Matt Harvey Asks New Yorkers About Matt Harvey

What do you think of Matt Harvey? Maybe you should ask someone who’s told Matt Harvey.

You’ve probably seen this already, but in case you didn’t, perhaps the funniest thing a Mets player has done (on purpose) in over 30 years — since John Stearns tackled Chief Noc-A-Homa before a Braves game:

This also pretty much explains why the Mets are able to get away with all they get away with — because the vast majority of the people they’re marketing to (i.e., NOT people who read Mets blogs every day) — are casual fans / observers who aren’t paying much attention. In other words, a Mets game is a social event, with Mets fandom something to help with connecting to others and/or establish an identity for themselves.

Joe Janish began MetsToday in 2005 to provide the unique perspective of a high-level player and coach -- he earned NCAA D-1 All-American honors as a catcher and coached several players who went on to play pro ball. As a result his posts often include mechanical evaluations, scout-like analysis, and opinions that go beyond the numbers. Follow Joe's baseball tips on Twitter at @onbaseball and at the On Baseball Google Plus page.
  1. Dan Tanna (@danXtanna) July 16, 2013 at 1:29 pm
    I can’t take anyone seriously as a fan if they have no idea what Matt Harvey looks like.
    • crozier July 16, 2013 at 9:53 pm
      But they DO know what Matt Harvey looks like. They just don’t recognize him when he’s dressed.

      Funny there are no women in this piece – probably because none of them would have been fooled.

      • wohjr July 17, 2013 at 3:33 am
        Crozier +1, very true
  2. Steven A July 16, 2013 at 2:59 pm
    This video demonstrates why the Mets care about things like keeping Scott Hairston/Marlon Byrd to win a few more games, and why the Wilpons will never sell. There are probably only about 2,000 knowledgeable Mets fans, and the rest will pack the ball park once the team starts winning, and then Jeff Wilpon will be on the cover of the New York Times Magazine
    • argonbunnies July 16, 2013 at 5:23 pm
      If fans will pack the park for a winning team, doesn’t that mean the Mets should build a winning team ASAP instead of wasting time on Byrd/Hairston?
      • crozier July 16, 2013 at 9:46 pm
        So this light-hearted thread has been co-opted by the Trade Marlon Contingent. Okay, fair enough. As opposed to bashing everyone in New York for not wanting to trade Byrd, make your stand. Marlon Byrd for what level player?

        It’s easy enough to say he should be traded because his value is supposedly so high. But really, what is he worth? And not in conjunction with Parnell and Murphy or someone, which is an entirely different discussion.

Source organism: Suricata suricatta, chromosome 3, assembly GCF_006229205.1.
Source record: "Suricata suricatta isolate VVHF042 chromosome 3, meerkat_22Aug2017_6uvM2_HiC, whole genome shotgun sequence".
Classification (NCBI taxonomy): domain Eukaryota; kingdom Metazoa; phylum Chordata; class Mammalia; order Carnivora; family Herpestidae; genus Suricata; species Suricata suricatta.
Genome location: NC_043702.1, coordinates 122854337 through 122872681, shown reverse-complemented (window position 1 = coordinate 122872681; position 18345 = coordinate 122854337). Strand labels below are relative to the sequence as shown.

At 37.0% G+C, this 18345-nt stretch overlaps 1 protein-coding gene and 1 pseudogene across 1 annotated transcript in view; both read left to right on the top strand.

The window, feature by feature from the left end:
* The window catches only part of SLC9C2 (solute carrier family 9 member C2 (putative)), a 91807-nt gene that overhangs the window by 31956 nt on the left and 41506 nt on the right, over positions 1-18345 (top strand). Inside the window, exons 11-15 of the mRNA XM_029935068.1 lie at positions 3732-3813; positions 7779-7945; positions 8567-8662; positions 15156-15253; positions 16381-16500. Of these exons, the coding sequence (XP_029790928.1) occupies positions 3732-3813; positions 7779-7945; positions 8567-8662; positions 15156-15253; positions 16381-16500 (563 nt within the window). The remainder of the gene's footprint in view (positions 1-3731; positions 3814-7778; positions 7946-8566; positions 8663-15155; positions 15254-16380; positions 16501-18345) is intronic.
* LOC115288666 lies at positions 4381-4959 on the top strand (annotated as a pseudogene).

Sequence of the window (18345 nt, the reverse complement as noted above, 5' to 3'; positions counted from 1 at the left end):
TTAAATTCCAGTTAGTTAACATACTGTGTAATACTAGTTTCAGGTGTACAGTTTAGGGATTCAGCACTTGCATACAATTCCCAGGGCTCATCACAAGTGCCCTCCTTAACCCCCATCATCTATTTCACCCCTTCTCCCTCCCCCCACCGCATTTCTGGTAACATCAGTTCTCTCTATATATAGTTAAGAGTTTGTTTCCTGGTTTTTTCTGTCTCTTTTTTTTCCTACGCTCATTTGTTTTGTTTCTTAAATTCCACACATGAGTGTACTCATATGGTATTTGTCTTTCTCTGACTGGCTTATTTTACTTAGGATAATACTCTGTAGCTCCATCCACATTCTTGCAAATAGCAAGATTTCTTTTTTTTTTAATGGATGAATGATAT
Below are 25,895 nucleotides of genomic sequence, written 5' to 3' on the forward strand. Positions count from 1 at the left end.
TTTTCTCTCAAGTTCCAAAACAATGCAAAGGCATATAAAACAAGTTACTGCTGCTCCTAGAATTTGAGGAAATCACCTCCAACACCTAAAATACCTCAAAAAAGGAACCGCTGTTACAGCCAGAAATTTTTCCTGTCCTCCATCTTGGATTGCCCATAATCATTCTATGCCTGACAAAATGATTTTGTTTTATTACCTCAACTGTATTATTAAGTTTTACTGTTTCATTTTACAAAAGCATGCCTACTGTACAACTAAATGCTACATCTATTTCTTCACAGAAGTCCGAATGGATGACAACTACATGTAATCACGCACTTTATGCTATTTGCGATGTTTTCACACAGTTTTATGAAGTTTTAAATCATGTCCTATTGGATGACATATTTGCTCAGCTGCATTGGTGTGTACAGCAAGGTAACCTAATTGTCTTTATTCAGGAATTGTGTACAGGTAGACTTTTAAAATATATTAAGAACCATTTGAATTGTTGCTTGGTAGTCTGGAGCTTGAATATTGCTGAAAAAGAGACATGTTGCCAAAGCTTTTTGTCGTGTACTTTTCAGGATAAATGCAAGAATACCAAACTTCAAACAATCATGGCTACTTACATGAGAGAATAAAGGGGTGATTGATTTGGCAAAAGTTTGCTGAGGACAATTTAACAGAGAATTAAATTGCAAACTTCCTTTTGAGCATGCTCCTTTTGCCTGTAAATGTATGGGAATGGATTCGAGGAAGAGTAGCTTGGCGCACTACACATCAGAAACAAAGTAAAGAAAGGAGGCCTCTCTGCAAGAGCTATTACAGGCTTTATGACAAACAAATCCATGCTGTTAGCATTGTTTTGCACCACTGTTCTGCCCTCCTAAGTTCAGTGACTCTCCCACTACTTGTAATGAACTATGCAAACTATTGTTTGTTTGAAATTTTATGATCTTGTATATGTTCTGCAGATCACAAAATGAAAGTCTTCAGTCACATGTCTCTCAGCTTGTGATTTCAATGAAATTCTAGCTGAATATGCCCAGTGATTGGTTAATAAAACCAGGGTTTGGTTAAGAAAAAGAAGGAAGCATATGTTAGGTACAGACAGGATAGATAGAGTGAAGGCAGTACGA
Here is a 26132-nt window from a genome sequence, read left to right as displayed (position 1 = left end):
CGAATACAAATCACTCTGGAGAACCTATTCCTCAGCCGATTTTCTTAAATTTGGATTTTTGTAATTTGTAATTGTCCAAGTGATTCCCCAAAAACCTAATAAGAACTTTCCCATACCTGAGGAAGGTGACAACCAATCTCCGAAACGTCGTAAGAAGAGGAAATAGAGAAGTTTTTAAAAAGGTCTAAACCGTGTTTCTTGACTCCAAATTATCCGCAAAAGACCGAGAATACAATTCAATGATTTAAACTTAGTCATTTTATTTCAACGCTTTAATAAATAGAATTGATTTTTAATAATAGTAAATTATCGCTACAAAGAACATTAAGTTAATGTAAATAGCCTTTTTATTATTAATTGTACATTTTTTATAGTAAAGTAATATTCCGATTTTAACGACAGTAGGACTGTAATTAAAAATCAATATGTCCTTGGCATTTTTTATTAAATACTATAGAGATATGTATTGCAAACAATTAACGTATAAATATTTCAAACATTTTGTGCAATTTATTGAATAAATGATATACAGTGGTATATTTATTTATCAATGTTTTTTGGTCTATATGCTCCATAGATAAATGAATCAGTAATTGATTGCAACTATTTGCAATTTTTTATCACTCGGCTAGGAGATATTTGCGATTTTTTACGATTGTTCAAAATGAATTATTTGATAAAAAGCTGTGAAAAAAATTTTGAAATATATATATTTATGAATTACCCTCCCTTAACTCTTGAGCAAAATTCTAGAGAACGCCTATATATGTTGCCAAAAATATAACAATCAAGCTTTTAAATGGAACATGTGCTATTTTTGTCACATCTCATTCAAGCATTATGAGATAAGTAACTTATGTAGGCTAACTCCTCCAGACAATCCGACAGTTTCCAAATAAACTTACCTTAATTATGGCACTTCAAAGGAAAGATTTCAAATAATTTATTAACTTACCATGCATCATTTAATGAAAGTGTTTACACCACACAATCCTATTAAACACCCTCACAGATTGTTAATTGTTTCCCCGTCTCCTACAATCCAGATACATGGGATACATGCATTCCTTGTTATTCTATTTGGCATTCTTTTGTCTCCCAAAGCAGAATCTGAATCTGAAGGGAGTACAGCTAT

Marlon Byrd isn’t Carlos Beltran. He’s having a pretty decent year he is unlikely to repeat, with no guarantee he’ll even continue this performance after the break. Yet there’s talk that he can bring a player of reasonable impact. What’s the historical model from which you’re working?

        I’m not outright saying you’re wrong; I just want to see an argument beyond “they should trade him because it’s short-sighted not to.”

        • Sidd Finch July 16, 2013 at 10:50 pm
          I think you raise a good point. You don’t want to trade him for the proverbial “bag of balls”. It would seem that in return for Byrd the Mets best options would be: 1) a really raw talent with huge upside in low A; 2) a prospect that the Mets value higher than their current organization; 3) a once highly regarded upper level prospect who has fallen out of favor with their current team.

          All of this would depend, of course, upon how desperate of a situation the other team is in and the quality of B-level prospects available within the particular organization the Mets would choose as a potential trade partner for Byrd.

          If Byrd is moved, I would imagine it happening as a post-trade deadline waiver deal in August or September.

        • John July 17, 2013 at 1:00 am
          The bag of balls argument completely misses the point. The objective of any front office is not only to find players like Byrd in the offseason, but it is also responsible for extracting the most value out of that player. If it is a trade, it is the job of the front office to identify the raw A players who would be available in such a deal. If the Mets were to keep him, the question is do you seek to re-sign him on a one year extension, or are you keeping him around for a veteran presence in the locker room.

          My two cents is the Mets front office has failed if they get nothing for Byrd because there will be a market for him, and there should be more than one team looking to trade for him (Pirates and Rangers come to mind)

        • argonbunnies July 17, 2013 at 7:51 am
          Crozier,